Liam Dawson wants to make surprise call-up count against India
England’s decision to rope in all-rounder Liam Dawson as a replacement for the injured Zafar Ansari in the squad for the ongoing Test series in India, which the tourists trail 2-0 after three matches, did raise a few eyebrows with the 26-year-old Hampshire lad considered a limited-overs specialist. Dawson himself acknowledges that he was more than a little surprised by the decision but is keen to make the chance count if given a chance to play in the remaining two matches in the series.
Dawson, who took 22 only wickets for his county side during the 2016 Championship, said that while wicket-taking might not be one of his greatest strength, he is confident that he can contain the flow of runs from one end thus helping his fellow bowlers build up the pressure while also chipping in with the bat with some useful contributions lower down the order.
"I'd admit my white-ball cricket is a lot stronger than my red-ball cricket," he said. "But I've played a lot of red-ball cricket and I feel I'm still improving in that area. If I get the opportunity, hopefully, I'll offer some control with the ball. That's what I do with Hampshire. That's all I can do if selected for England.”
Dawson, who was playing in the Bangladesh Premier League for Rangpur Riders when he earned the surprise call-up, believes his stats does not provide a clear picture of his abilities but is confident that the team management is aware enough of his skills to land him a place in the Test squad.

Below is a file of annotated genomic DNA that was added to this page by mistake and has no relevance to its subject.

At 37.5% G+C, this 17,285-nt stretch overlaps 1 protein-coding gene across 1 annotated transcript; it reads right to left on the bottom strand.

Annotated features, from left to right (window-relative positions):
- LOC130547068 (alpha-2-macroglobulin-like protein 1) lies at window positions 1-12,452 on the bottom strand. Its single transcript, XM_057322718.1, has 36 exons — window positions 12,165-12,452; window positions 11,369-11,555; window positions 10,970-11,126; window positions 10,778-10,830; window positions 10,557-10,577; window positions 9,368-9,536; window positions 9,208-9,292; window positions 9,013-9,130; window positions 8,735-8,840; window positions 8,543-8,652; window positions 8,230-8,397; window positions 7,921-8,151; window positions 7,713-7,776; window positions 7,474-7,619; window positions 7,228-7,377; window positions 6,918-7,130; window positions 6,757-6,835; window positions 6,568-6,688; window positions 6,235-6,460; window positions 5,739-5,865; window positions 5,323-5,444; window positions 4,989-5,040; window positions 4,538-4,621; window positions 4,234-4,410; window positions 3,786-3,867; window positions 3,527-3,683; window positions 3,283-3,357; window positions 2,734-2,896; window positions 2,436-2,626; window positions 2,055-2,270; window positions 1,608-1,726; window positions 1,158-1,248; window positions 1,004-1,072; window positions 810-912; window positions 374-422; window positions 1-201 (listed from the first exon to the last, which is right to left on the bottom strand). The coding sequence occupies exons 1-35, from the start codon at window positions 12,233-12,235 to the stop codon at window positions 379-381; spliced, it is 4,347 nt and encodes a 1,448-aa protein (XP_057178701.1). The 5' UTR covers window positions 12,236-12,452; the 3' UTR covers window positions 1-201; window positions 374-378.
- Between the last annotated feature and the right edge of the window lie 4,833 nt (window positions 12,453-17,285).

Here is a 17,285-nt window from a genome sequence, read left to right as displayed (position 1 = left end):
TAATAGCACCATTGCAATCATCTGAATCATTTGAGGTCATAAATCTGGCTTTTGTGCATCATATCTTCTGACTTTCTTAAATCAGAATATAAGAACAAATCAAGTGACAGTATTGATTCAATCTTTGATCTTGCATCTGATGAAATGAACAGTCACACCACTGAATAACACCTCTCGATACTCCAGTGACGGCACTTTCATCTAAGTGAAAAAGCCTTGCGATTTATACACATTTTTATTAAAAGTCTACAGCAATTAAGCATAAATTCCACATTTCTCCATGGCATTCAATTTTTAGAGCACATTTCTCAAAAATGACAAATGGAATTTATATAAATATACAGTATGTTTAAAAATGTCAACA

"I did all right in the Championship. I only played 12 games, due to the one-day series. People see my season as only getting 22 wickets and say it is very poor, but I did bowl well and I did give Hampshire control. That's something hopefully I can do if I play in the Test match. That's my job and that's been my job for the last three years at the Ageas Bowl: to score runs and bring control with the ball. That's all I can do if I play," he said.
Dawson, who is yet to play a competitive game in India, is aware of the hardships a fast bowler faces on the slow, turning pitches in the subcontinent and knows the job gets even tougher when one takes a look at the batting strength of the hosts.
"My job is to offer control, but if the wicket is spinning keep landing it in the right area and hopefully the wicket does the rest," Dawson said. "There's no doubt the Indian batsmen are exceptional players. It's an amazing challenge for me and if I am to play it'll be a huge honour."